With the right position, guerrillas can even defy the advantages held by the opponent. For example: By leading an opposing force through a natural funnel in the landscape or battlefield, a guerrilla group can reduce the number of effective fighters the opponent can move to the front. This funneling effect allows the guerrilla to fight a smaller force and limits the opponent’s ability to surround them.
Like a guerrilla, position yourself so that your opponent has fewer options and you have more. The goal is to attack from a position where your opponent’s weapons are not all pointed at you. If you are directly in front of him, then both arms and legs can reach you. Don’t stay in front of him.
Flank your opponent. Fight him from the sides. By flanking your opponent, you delay the reach of his weapons on the opposite side.
By you moving to his side, your opponent is forced to adjust to you. When he adjusts to get a better position, you can take advantage of this delay to deliver an attack, move again into a better position, or disengage.
Get to the back of your opponent. Whether you are standing or on the ground, being behind your opponent offers a huge advantage. His weapons are pointing away from you, and his vision is limited. He will have difficulty determining what you are doing and what he should do about it. You will find it easier to evade his attacks.
In the back, not only are you in the best position to avoid his attacks, but also you are in a position that leaves him very vulnerable. His spine and head are exposed to attack. His neck will be accessible for a choke. Psychologically, he will be off balance. It will take him time to recover from this bad position. During that time, you can focus on attack or escape. Either way, the initiative is yours.
Sabotage your Opponent’s Resources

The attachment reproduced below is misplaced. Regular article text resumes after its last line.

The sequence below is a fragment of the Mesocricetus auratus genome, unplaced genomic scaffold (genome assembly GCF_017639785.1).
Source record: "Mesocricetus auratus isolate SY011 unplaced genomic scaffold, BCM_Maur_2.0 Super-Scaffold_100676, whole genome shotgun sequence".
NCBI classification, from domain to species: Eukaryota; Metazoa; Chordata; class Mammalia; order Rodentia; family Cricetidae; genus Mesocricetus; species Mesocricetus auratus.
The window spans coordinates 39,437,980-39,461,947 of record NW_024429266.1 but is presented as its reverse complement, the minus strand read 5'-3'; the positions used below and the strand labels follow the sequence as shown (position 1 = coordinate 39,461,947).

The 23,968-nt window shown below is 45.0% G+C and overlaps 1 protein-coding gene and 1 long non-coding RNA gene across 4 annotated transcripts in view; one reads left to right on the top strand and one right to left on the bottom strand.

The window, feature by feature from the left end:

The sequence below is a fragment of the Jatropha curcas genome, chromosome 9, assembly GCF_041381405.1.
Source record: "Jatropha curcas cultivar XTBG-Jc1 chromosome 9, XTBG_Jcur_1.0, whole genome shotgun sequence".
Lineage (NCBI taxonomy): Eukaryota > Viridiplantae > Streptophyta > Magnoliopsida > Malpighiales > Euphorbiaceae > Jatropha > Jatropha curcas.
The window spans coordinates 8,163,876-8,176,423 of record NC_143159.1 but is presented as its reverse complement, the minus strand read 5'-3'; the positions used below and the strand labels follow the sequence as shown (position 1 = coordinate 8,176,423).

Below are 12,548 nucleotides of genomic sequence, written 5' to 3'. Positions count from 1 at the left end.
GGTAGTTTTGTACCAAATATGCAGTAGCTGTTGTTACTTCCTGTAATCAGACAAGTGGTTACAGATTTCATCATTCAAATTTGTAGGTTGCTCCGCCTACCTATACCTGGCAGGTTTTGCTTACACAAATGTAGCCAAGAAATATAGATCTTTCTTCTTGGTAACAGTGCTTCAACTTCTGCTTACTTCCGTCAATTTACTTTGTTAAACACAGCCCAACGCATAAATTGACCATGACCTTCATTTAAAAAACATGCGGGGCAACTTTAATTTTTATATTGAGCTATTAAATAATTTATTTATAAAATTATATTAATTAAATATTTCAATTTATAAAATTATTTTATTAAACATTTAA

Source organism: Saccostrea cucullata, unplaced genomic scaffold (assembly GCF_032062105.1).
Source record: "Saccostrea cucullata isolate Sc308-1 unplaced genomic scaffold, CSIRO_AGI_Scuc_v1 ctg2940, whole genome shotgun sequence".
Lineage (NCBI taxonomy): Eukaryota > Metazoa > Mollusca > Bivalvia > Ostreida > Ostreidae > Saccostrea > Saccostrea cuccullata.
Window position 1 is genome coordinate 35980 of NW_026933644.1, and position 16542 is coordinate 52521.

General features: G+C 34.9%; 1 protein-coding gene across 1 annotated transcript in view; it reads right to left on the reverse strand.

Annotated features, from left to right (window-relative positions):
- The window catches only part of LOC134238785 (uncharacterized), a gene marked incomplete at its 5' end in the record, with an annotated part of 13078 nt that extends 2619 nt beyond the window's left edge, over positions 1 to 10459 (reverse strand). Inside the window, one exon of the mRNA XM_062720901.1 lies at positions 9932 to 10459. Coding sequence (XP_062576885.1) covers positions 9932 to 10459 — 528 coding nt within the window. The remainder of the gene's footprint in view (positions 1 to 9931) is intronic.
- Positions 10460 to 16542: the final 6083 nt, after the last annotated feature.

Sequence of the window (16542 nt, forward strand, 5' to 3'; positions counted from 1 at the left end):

Guerrillas destroy the resources of their opponents. They sabotage communication equipment, obstruct supply lines, and destroy other key elements that are important to the plans and maneuverability of their opponents. They attack significant points of the infrastructure inside an opponent’s territory. They do this to cause a distraction, take away the opponent’s options, or to force a reaction.
You can sabotage the plans of your opponent by attacking him in a way that will distract his attention, undermine his plans, and disrupt him psychologically.
Stun your opponent before launching a full committed attack. In order to make sure what you are doing is not obvious and easy to counter, start with an attack that distracts or misleads your opponent. Gain advantage right away by delivering a quick stun that has little commitment on your part, but that forces him to respond. If the stun works, then you will have gained some initiative to do something more substantial.
Use a stun like a jabbing flick to the eyes with your fingers or your weapon. While recoiling from the flick to the eyes, your opponent will have difficulty clearly seeing what you are doing. Use that opportunity, when he does not have clarity of vision and awareness, to follow up with more devastating strikes or to move to a better poistion.
Destroy your opponent’s plans. Before the fight even begins, you want to reset your potential attacker’s OODA loop. You want him to have to reassess the situation. If you recognize a pattern building that may lead to criminal behavior or violence, interrupt that pattern and force your potential attacker to second guess or diverge from his plans.